“Sometimes there’s a man — well, he’s the man for his time and place. He fits right in there.” Thus the voiceover narration in the Coen brothers’ The Big Lebowski describes a man wearing a T-shirt, boxers and bath robe, ambling down a Ralph’s aisle in search of a carton of half-and-half. The filmmakers’ first L.A. movie (besides the period piece Barton Fink) satirizes the unique atmosphere of the place by way of a melange of generic conventions, from hard-boiled detective yarns to westerns to musicals. It also satirizes the 90s as the final inertial payoff of the formerly radical 60s generation. The character who embodies these points of reference is, to be clear, not the title character but someone who shares his name — someone who conveniently prefers to go by the nickname “The Dude” anyway. Joining a lineage of counterculture spins on the traditionally beleaguered film noir protagonist, the Dude has become an icon in his own right, influencing later languid antiheroes, including a slacker poet who calls himself Moondog in Harmony Korine’s The Beach Bum. Moondog exists in a similar climate to the Dude, though on the opposite coast, in the perhaps even stranger environs of South Florida. The different locations have a lot to do with what makes these films feel so different, despite both stories involving roughly the same amounts of death, dismemberment, vandalism and drug-induced confusion.
The city of Los Angeles (pronounced ANGLE-ES by the wandering cowboy spirit Sam Elliott with his smiling mustache, in keeping with the Coens’ idiosyncratic obsession, not only with words themselves, but with unusual or forgotten pronunciations) is where the tumbleweed comes to rest, the endpoint of wild west individualism, a place of swimming pool lounging, car radio blasting, performance art flailing, and beach blanket trampolining. Oh, and, of course, bowling. It’s one of the Dude’s two preferred activities, along with relaxing. And if he can relax while bowling, he’s really got it made. But between his perpetually ruffled Vietnam veteran friend Walter and the absurd coincidence of coming across another Jeffrey Lebowski, the Dude will not be permitted to relax for most of the movie’s two hours. There’s a mystery to be solved, which turns out to be essentially a staircase leading nowhere — a staircase that, through the interventions of the Dude and Walter, branches off into other staircases, also going nowhere. At the heart of it all, though, is a simple quest for justice, with the Dude seeking to balance the scales after his beloved rug gets soiled in an act of misplaced retribution. For all his apparent laziness and incompetence, the Dude, amusingly enough, fulfills the role of the traditional hero, recognizing that there’s a right thing to do, and that it isn’t getting done. And if he can come out on the other side with a lot of money, that works too.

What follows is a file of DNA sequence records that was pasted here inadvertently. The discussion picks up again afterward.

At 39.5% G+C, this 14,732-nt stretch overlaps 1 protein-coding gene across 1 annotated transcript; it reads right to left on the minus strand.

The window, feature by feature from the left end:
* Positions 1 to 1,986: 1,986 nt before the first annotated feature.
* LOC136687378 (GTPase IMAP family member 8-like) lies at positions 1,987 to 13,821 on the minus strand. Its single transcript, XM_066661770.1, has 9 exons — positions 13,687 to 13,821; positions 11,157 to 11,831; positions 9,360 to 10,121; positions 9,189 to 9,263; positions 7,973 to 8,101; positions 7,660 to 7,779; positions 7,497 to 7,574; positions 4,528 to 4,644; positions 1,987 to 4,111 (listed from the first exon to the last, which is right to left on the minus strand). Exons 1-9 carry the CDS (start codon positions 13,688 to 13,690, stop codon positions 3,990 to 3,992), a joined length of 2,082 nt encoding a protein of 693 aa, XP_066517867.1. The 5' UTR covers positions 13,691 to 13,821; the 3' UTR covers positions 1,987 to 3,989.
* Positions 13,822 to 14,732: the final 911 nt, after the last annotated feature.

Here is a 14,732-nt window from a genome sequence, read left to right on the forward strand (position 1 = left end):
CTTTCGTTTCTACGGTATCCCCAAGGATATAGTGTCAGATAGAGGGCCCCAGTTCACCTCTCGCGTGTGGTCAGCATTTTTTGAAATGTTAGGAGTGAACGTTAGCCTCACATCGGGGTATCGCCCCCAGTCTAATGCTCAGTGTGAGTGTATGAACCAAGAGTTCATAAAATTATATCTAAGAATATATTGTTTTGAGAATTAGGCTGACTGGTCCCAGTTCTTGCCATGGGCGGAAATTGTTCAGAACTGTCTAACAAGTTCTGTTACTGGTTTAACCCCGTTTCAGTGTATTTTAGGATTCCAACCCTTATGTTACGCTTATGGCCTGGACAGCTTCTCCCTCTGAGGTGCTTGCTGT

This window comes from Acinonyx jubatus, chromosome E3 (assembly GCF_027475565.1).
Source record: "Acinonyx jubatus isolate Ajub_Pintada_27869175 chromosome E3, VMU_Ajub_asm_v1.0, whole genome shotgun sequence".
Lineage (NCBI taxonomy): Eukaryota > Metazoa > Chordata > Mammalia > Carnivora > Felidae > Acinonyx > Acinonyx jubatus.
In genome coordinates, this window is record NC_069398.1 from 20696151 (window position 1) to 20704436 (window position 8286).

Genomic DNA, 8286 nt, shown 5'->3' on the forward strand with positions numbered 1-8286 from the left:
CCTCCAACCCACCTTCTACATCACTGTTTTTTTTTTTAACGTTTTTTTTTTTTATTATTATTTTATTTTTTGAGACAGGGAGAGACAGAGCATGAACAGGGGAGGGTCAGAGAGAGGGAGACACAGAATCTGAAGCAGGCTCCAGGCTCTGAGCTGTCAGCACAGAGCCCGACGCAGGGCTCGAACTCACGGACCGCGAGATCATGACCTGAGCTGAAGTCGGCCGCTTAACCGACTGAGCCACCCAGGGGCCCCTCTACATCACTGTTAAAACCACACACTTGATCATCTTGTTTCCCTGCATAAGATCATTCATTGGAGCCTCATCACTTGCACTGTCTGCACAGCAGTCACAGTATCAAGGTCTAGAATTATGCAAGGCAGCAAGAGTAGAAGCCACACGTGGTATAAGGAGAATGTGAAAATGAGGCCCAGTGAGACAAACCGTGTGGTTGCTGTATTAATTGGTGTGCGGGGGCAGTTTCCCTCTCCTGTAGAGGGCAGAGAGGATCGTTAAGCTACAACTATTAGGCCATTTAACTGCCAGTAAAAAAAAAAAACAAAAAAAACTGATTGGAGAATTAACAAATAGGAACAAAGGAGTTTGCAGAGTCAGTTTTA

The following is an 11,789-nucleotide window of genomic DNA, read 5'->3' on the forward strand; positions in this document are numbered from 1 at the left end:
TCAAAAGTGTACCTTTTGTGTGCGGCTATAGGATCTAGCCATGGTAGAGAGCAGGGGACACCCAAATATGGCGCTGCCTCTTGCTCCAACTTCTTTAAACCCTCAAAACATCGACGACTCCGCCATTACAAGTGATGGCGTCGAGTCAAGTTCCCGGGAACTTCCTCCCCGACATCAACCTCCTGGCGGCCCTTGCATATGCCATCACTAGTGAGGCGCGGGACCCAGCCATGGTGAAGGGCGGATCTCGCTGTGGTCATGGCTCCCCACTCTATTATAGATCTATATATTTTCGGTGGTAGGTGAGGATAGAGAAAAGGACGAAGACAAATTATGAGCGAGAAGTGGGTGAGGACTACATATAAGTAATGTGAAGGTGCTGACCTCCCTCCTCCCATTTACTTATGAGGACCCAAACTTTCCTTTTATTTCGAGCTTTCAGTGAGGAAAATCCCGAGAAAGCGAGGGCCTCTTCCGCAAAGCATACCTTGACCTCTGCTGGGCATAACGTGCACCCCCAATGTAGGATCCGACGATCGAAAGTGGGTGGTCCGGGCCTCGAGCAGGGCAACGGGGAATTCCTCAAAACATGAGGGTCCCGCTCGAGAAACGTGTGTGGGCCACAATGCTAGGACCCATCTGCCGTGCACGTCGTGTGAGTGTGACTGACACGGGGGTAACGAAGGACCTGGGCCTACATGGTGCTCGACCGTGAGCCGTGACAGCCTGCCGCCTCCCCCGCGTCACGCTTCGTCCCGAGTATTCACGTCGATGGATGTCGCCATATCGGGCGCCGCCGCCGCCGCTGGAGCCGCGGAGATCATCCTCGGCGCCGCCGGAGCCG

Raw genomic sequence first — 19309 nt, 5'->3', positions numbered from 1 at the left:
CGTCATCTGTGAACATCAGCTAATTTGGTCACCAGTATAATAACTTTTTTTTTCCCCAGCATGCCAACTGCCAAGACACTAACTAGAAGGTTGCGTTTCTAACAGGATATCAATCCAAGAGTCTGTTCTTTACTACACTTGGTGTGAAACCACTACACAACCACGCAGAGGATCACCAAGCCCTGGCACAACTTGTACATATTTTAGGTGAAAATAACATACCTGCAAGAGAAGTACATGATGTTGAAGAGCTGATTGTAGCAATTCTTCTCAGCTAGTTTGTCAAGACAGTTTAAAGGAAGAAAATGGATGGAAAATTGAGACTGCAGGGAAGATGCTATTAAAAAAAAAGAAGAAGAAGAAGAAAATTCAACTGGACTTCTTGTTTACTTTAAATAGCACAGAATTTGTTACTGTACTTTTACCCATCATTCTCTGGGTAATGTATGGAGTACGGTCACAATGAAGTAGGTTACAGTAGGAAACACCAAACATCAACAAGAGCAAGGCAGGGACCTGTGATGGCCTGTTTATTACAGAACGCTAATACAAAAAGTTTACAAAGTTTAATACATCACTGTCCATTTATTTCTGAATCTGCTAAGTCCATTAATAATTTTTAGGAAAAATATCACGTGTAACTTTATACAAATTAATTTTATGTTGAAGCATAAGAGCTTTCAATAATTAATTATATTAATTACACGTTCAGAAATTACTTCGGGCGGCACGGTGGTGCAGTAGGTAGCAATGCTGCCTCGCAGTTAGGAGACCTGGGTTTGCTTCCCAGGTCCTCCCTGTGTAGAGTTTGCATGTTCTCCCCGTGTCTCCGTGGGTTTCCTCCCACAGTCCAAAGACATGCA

Moondog could very well be the next evolutionary stage of the Dude, shedding most of that sense of a world out of whack while retaining the addiction to comfort. The Beach Bum is one of Korine’s remorseless portraits of the underclass, both hilarious and cutting in its refusal of consequences. Perhaps this also is a function of the “Florida Man” ethos of the story, in which the main character glides through each potential setback and tragedy with the same regressive high-pitched laugh. Moondog describes himself as a “reverse paranoiac” who is “quite certain that the world is conspiring to make me happy,” and it’s hard to argue. In the role, Matthew McConaughey mimics the familiar Dude look that Jeff Bridges created — the long hair, the sunglasses and shorts, the slouch — but not once is there even a hint of the same befuddled irritation. If we squint at it, the plot of the movie is somewhat noir-ish: A man witnesses his wife being unfaithful to him (after he himself has cavorted with several other women, I should point out), then she dies in a car accident that somehow leaves him almost entirely unharmed, and he spends the rest of the movie trying to get his hands on her considerable fortune. For the last part, we really, really have to squint. The trying is absolutely minimal, and each of these plot points is treated with a sense of resignation rather than suspense. All he has to do is put out a second volume of plagiarized and/or incoherent poetry (having already published one), and the money is his — only to be immediately squandered in a blaze of anarchic glory. Moondog lives his life in a perpetual high, whereas the bulk of the Dude’s drug use is behind him, his even keel now getting jolted by “the occasional acid flashback.”
Madness reigns in these visions of America’s two sun-bleached coasts. The Coens do maintain their sense of morality throughout, holding onto the hope that the misbehavior of the idle rich might blow back on them, and that while the innocents tend to suffer the most, their loss might be a wake-up call for the rest of us. Korine offers the more nihilistic view of a new century, with the most cathartic sequence in The Beach Bum showing an army of vagabonds wreaking havoc on a mansion in slow motion: destruction without hope. It’s the elevation of personal ugliness to the level of visual poetry that’s been a hallmark of Korine’s career. The Coens take a more jaundiced approach to ugliness. In The Big Lebowski, as in their other screwball efforts from Raising Arizona to Hail, Caesar!, the outlandish predicaments of tragically striving individuals are met with a laugh and a shake of the head. Judgment awaits us all, so why not quietly steal a fancier rug from the other Jeffrey Lebowski. Serves him right for preaching personal responsibility to you while denying any for himself.